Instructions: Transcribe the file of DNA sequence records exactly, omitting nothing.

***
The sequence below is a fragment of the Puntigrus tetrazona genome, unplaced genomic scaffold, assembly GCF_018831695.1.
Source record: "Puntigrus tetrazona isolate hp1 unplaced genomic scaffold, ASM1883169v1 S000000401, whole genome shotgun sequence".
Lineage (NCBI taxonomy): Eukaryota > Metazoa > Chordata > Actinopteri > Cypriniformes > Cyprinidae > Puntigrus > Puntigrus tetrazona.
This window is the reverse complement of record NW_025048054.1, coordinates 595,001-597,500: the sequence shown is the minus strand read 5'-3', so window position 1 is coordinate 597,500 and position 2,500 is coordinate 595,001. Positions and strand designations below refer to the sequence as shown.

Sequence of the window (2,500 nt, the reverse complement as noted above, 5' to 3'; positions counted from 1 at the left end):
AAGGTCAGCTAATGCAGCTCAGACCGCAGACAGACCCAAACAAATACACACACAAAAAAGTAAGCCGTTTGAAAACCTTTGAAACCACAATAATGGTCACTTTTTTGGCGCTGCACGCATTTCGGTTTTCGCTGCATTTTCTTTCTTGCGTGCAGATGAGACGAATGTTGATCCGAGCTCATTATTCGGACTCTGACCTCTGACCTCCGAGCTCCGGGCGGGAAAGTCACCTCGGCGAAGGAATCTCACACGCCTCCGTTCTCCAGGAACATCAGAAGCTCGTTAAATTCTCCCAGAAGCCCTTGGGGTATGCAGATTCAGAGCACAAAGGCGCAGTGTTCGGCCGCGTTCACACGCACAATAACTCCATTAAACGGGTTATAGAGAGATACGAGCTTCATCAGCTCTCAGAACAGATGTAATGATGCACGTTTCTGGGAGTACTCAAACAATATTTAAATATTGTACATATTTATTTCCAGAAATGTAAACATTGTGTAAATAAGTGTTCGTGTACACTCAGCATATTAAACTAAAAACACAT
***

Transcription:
The sequence below is a fragment of the Puntigrus tetrazona genome, unplaced genomic scaffold, assembly GCF_018831695.1.
Source record: "Puntigrus tetrazona isolate hp1 unplaced genomic scaffold, ASM1883169v1 S000000401, whole genome shotgun sequence".
Lineage (NCBI taxonomy): Eukaryota > Metazoa > Chordata > Actinopteri > Cypriniformes > Cyprinidae > Puntigrus > Puntigrus tetrazona.
This window is the reverse complement of record NW_025048054.1, coordinates 595,001-597,500: the sequence shown is the minus strand read 5'-3', so window position 1 is coordinate 597,500 and position 2,500 is coordinate 595,001. Positions and strand designations below refer to the sequence as shown.

Sequence of the window (2,500 nt, the reverse complement as noted above, 5' to 3'; positions counted from 1 at the left end):
AAGGTCAGCTAATGCAGCTCAGACCGCAGACAGACCCAAACAAATACACACACAAAAAAGTAAGCCGTTTGAAAACCTTTGAAACCACAATAATGGTCACTTTTTTGGCGCTGCACGCATTTCGGTTTTCGCTGCATTTTCTTTCTTGCGTGCAGATGAGACGAATGTTGATCCGAGCTCATTATTCGGACTCTGACCTCTGACCTCCGAGCTCCGGGCGGGAAAGTCACCTCGGCGAAGGAATCTCACACGCCTCCGTTCTCCAGGAACATCAGAAGCTCGTTAAATTCTCCCAGAAGCCCTTGGGGTATGCAGATTCAGAGCACAAAGGCGCAGTGTTCGGCCGCGTTCACACGCACAATAACTCCATTAAACGGGTTATAGAGAGATACGAGCTTCATCAGCTCTCAGAACAGATGTAATGATGCACGTTTCTGGGAGTACTCAAACAATATTTAAATATTGTACATATTTATTTCCAGAAATGTAAACATTGTGTAAATAAGTGTTCGTGTACACTCAGCATATTAAACTAAAAACACAT